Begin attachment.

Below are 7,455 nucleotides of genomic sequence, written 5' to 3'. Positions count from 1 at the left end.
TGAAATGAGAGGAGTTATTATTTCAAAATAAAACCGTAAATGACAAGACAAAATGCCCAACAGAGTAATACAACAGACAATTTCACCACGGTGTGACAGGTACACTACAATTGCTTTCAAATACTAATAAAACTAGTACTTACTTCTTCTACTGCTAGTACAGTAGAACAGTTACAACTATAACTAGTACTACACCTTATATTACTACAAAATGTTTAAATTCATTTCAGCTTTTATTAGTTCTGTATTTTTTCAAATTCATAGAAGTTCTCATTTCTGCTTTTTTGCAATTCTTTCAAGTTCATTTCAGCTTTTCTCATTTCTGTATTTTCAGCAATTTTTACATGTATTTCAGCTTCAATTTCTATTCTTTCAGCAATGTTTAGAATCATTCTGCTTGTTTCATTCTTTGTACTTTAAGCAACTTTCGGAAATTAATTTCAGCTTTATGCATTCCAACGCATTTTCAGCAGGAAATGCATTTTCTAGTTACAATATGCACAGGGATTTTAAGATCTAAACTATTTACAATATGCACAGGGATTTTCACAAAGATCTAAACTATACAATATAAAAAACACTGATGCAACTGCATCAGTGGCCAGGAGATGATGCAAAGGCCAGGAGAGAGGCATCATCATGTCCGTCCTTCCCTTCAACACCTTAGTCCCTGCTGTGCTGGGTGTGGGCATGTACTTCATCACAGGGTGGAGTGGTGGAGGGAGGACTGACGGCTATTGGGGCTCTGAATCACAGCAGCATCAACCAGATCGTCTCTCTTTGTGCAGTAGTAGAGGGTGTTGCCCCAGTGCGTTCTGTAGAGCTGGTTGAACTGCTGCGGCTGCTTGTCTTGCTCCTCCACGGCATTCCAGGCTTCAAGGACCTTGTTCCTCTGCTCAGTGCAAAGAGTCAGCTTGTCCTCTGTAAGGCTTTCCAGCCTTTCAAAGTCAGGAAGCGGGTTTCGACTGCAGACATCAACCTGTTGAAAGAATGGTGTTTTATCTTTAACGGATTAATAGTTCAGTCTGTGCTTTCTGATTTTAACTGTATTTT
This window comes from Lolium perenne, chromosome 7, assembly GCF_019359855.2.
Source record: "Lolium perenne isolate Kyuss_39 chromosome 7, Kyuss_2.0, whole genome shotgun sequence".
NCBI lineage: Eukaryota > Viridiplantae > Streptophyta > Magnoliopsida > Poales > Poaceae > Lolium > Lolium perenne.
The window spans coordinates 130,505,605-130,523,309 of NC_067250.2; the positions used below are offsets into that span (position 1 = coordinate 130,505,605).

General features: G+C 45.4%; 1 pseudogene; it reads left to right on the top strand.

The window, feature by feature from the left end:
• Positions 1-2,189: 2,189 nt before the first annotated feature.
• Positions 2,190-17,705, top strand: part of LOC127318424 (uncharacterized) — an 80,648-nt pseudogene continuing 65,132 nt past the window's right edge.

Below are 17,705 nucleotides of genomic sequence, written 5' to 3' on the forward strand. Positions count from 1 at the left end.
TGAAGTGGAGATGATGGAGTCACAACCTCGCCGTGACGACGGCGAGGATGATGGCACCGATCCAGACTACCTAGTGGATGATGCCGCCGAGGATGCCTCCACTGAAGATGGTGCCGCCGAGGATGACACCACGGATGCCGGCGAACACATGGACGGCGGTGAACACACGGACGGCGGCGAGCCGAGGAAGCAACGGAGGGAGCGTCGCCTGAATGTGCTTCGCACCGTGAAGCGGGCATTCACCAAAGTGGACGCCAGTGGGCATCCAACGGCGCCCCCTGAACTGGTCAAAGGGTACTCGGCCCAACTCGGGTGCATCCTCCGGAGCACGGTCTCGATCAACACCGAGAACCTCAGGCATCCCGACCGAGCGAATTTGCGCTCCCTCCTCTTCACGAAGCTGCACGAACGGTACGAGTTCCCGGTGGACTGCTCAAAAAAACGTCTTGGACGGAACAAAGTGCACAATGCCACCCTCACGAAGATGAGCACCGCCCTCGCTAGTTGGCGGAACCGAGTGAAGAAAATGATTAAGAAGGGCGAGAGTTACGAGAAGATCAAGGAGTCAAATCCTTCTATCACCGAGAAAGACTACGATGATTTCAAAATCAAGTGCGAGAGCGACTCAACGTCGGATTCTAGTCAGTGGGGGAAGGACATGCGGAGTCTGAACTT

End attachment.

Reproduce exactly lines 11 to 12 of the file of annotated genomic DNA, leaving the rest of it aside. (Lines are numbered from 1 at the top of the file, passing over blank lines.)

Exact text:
Below are 17,705 nucleotides of genomic sequence, written 5' to 3' on the forward strand. Positions count from 1 at the left end.
TGAAGTGGAGATGATGGAGTCACAACCTCGCCGTGACGACGGCGAGGATGATGGCACCGATCCAGACTACCTAGTGGATGATGCCGCCGAGGATGCCTCCACTGAAGATGGTGCCGCCGAGGATGACACCACGGATGCCGGCGAACACATGGACGGCGGTGAACACACGGACGGCGGCGAGCCGAGGAAGCAACGGAGGGAGCGTCGCCTGAATGTGCTTCGCACCGTGAAGCGGGCATTCACCAAAGTGGACGCCAGTGGGCATCCAACGGCGCCCCCTGAACTGGTCAAAGGGTACTCGGCCCAACTCGGGTGCATCCTCCGGAGCACGGTCTCGATCAACACCGAGAACCTCAGGCATCCCGACCGAGCGAATTTGCGCTCCCTCCTCTTCACGAAGCTGCACGAACGGTACGAGTTCCCGGTGGACTGCTCAAAAAAACGTCTTGGACGGAACAAAGTGCACAATGCCACCCTCACGAAGATGAGCACCGCCCTCGCTAGTTGGCGGAACCGAGTGAAGAAAATGATTAAGAAGGGCGAGAGTTACGAGAAGATCAAGGAGTCAAATCCTTCTATCACCGAGAAAGACTACGATGATTTCAAAATCAAGTGCGAGAGCGACTCAACGTCGGATTCTAGTCAGTGGGGGAAGGACATGCGGAGTCTGAACTT